06/30/2015. Remarks by Eloise Grigsby: "The following is taken from the autobiography of my uncle, Roy Rollo. He got his wings from Captain W.F. Halsey at Pensacola and was assigned to US Navy Patrol Squadron Twelve (VP-12) in San Diego, flying Consolidated PBY aircraft like the VP-11 aircraft pictured above. This is exactly what he said he wanted... 'to fly big boats'. In the summer of 1938 VP-12 went on manoeuvres to Alaska. (For more information about Patrol Squadron Twelve read the remarks on page 6085).
In the fall of 1940 the Dutch Government in Exile was granted permission to purchase PBYs for export to the Dutch East Indies and hire Navy pilots as instructors. Since my uncle had been flying PBYs for three years he applied for one of the positions and was hired, but neutrality laws required him to resign his commission. Roy's home was in Arizona and he and his family travelled almost 13,000 miles by ship and plane, via Hawaii, Canton, New Caledonia, New Zealand, Australia, Timor and Bali, before reaching the Royal Netherlands Navy base in Soerabaja, Java. When the Japanese struck Pearl Harbor and Manilla in December 1941 the contingent of instructors and their families were evacuated aboard a tramp steamer for a 38-day journey back to the US.
Roy attempted to reinstate his Navy commission but this was denied, so he took a job with Douglas Aircraft in California. In the fall of 1942 he volunteered to go to Gura, Eritrea, Ethiopia as a test pilot (pictured here in the cockpit of a C-47) for a secret aircraft operation managed by Douglas called Project 19 repairing damaged aircraft and assembling new lend-lease aircraft for the RAF.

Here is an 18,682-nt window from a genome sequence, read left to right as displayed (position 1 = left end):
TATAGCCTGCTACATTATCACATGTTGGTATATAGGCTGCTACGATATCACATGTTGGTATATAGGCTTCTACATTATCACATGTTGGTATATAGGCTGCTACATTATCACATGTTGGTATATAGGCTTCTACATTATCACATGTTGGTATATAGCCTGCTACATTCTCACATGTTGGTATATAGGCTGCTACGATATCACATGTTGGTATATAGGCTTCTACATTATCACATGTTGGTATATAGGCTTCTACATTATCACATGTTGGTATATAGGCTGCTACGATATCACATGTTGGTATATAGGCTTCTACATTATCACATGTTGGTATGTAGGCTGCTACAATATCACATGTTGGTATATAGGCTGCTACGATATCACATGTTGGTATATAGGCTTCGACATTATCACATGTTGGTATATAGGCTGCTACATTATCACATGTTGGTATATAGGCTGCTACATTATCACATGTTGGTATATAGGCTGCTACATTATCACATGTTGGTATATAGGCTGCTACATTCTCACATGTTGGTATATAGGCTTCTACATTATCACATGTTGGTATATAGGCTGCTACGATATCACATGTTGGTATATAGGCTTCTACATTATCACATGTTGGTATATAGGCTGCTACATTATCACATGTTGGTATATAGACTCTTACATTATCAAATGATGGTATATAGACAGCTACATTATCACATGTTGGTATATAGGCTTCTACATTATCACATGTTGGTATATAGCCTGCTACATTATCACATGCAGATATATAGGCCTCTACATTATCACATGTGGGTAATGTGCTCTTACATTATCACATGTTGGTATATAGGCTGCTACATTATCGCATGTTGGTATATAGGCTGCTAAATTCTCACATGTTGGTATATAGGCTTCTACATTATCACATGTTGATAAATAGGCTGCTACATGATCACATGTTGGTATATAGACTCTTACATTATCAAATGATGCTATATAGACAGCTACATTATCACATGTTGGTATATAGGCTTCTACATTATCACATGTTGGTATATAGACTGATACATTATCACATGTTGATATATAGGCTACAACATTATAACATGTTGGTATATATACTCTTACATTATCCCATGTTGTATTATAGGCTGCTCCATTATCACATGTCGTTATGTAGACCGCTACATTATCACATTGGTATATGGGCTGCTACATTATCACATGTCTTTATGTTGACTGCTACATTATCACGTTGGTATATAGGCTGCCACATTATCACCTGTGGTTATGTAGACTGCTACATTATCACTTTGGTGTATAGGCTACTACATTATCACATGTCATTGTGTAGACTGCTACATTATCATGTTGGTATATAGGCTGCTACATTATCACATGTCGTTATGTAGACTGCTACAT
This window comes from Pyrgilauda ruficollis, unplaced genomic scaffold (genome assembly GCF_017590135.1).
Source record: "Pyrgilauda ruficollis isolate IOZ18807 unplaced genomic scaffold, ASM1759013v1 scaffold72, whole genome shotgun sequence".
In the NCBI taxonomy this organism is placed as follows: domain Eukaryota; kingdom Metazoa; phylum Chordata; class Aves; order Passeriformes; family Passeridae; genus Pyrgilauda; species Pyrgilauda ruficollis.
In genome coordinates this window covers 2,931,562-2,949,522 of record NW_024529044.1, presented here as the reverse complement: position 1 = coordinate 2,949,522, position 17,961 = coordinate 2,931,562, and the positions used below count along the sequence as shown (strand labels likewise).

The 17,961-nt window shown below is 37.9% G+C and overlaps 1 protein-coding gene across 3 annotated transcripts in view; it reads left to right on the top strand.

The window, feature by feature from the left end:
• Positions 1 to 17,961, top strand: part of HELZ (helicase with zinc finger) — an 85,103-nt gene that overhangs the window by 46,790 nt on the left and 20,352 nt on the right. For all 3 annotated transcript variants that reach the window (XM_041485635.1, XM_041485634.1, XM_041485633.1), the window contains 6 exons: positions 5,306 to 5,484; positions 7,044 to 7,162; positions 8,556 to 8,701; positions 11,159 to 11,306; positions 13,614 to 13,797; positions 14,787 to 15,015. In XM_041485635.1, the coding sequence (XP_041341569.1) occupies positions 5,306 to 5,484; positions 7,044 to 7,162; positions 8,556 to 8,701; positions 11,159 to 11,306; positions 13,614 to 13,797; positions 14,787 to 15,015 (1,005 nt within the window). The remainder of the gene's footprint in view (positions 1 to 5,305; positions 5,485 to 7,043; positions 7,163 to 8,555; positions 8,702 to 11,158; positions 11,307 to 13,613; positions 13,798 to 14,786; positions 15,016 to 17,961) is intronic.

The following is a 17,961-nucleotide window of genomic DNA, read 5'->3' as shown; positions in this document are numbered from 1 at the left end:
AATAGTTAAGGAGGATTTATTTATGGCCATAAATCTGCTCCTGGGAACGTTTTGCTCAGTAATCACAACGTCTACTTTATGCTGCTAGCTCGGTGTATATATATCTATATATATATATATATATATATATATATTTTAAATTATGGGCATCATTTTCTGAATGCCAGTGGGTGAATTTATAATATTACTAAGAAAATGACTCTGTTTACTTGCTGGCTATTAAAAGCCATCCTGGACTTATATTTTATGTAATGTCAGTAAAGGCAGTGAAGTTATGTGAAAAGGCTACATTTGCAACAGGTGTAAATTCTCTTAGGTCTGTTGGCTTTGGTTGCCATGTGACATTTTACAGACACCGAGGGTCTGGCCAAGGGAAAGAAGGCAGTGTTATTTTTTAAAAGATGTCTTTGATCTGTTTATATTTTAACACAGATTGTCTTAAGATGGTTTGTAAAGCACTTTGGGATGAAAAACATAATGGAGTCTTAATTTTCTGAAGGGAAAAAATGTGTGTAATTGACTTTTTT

In the spring of 1943 he returned to the US and continued working for Douglas until December 1944. Thereafter, Roy became employed by Consolidated Steel Corporation in Los Angeles as pilot for the company president, Alden G. Roach. Eventually the company became the Columbia-Geneva Steel Division of U.S. Steel with Mr. Roach its President, and Roy continued as his personal pilot. In December 1956 tragedy befell the Rollo family when the company's Lockheed Lodestar (N1245V), piloted by Roy, by which time he had more than 10,000 hours flying time, crashed with no survivors. The Civil Aeronautics Board was unable to determine a cause of the crash."